March 26, 2016


Nobody should be shocked at the Hebron execution

By Natasha Roth


When Israeli leaders keep pushing the message that killing Palestinian attackers is a laudable act, is it any wonder that the shooters become our national heroes?


The actions of an Israeli soldier who executed a wounded Palestinian attacker in Hebron on Thursday have been condemned by politicians from right to left, including Prime Minister Benjamin Netanyahu and Defense Minister Moshe Ya’alon — albeit indirectly — as well as by the Israeli media. Everyone is at pains to stress how far the soldier strayed from the IDF’s values when he shot Abed al Fatah a-Sharif in the head as he lay injured in the street, having already been shot after reportedly attacking a different soldier.

The military itself sprang into action, arresting the soldier in question and opening an investigation against him on suspicion of murder.

But the shock itself is jarring. Since the current wave of increased violence began — set off, arguably, by an Israeli soldier killing Hadeel al-Hashlamon in almost exactly the same spot, almost exactly six months ago — Israel’s ruling coalition has done next to nothing to try and calm down a public that is apparently in favor of extrajudicial killings and has at the same time developed a serious snuff film habit.

The biggest uproar over the issue of Israelis shooting dead Palestinian assailants in recent months was actually caused by IDF Chief of Staff Gadi Eizenkot, who said that he didn’t want to see “a soldier empty a magazine on a girl with scissors.” Eizenkot was swiftly criticized by numerous members of the ruling coalition.

By comparison, when (“centrist”) politicians in government or spiritual leaders have expressed the need to shoot to kill every Palestinian assailant there has been precious little notice taken, while vigilantism is at best half-heartedly advised against and at worst actively encouraged.

The Israeli press bears huge responsibility for this state of affairs as well, using chauvinistic, dehumanizing and vulgar terminology when describing Israeli responses to Palestinian assailants, would-be or actual (and occasionally when no attack has been planned at all).


Words like “eliminated” and “neutralized” are de rigueur when referring to a Palestinian assailant who has been shot by Israeli security forces, and the shot individuals themselves are only ever labeled terrorists, whether they actually managed to carry out an attack or not. In certain cases, you may even see a photograph of a dead Palestinian with the word “eliminated” stamped over it in red.

The soldiers and police officers who pulled the trigger, meanwhile, are lionized in news stories, with detailed descriptions of exactly how and when they opened fire accompanied by glowing commendations from their superiors and peers. They may even be bestowed with an honorific, as was the “Terminator,” a member of an elite IDF unit who shot dead three alleged Palestinian assailants in the space of nine days. His photo and “accomplishments” went viral after being published by the Israeli army.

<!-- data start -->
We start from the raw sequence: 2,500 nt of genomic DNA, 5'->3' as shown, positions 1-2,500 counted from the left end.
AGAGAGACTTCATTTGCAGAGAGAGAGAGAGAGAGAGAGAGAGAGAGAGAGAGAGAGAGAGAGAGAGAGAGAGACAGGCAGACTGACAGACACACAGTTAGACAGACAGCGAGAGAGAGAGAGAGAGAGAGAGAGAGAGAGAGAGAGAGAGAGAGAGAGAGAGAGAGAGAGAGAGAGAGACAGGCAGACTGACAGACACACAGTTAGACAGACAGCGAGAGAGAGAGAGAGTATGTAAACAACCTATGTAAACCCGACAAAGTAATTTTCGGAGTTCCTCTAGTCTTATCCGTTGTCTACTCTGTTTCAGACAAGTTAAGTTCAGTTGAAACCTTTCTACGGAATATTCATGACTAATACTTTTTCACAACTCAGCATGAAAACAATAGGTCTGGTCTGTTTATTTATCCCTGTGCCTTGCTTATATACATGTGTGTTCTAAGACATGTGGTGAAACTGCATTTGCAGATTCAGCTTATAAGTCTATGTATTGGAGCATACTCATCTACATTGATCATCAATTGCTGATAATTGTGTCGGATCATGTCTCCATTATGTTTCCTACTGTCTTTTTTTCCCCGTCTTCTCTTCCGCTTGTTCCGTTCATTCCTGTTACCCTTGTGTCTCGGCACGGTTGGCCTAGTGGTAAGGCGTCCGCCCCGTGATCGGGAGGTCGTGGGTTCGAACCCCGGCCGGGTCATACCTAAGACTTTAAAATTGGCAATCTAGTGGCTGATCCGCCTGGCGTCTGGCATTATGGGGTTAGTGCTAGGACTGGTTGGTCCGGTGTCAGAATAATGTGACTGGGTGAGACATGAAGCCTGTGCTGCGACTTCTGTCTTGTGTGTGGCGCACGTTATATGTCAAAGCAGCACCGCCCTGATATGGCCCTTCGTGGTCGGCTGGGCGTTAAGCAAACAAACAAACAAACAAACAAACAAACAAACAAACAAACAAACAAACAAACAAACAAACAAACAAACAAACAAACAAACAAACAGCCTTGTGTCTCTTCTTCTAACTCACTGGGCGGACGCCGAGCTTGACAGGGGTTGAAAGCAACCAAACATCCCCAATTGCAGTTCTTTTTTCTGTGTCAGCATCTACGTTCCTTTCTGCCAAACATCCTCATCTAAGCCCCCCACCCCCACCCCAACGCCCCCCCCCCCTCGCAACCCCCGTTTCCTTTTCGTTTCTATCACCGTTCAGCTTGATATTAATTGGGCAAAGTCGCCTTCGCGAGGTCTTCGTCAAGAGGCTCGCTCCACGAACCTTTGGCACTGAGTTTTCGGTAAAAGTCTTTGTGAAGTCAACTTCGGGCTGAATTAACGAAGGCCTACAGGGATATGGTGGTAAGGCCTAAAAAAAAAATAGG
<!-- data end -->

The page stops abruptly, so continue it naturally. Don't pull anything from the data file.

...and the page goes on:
In October last year, during the opening few weeks of this latest wave of violence, Israel Hayom — a foreign-funded freesheet and the most widely-read paper in the country — published two sets of photographs on its front page. On top was a row of pictures of Palestinians running with knives; underneath, pictures of Israelis running with firearms and aiming their guns at the assailants. The accompanying headline was “Their hatred, and our heroism.”

The message that comes through time and again is that shooting dead Palestinian attackers is a laudable act, and one that may well turn whoever fired the gun into the latest national hero.


So why is everyone so shocked? Where were the government voices in the last six months to suggest that, perhaps, killing Palestinians who either carried out or threatened to carry out an attack is not an act of national heroism? Where has been the discussion — save for in a few sparse and reviled corners — of the consistent use of lethal force by the army and police and the almost blanket immunity they enjoy? How often have members of the ruling coalition deviated from the standard line that these kids with guns are heroes, and even more so when they pull the trigger?

The soldier who executed Abed al Fatah a-Sharif on Thursday is rightly being brought before the law. But the far broader and more pressing issue is that he was simply following the example that dozens before him have set, and have been praised for.

As usual when these incidents are caught on camera, however, the “gone rogue” narrative looks likely to prevail, and that is a gift to Israel’s political echelon. That way there’s no systemic issue to grapple with, and everyone can pretend that a portrait of an execution is just an unpleasant reel of film, and not a mirror.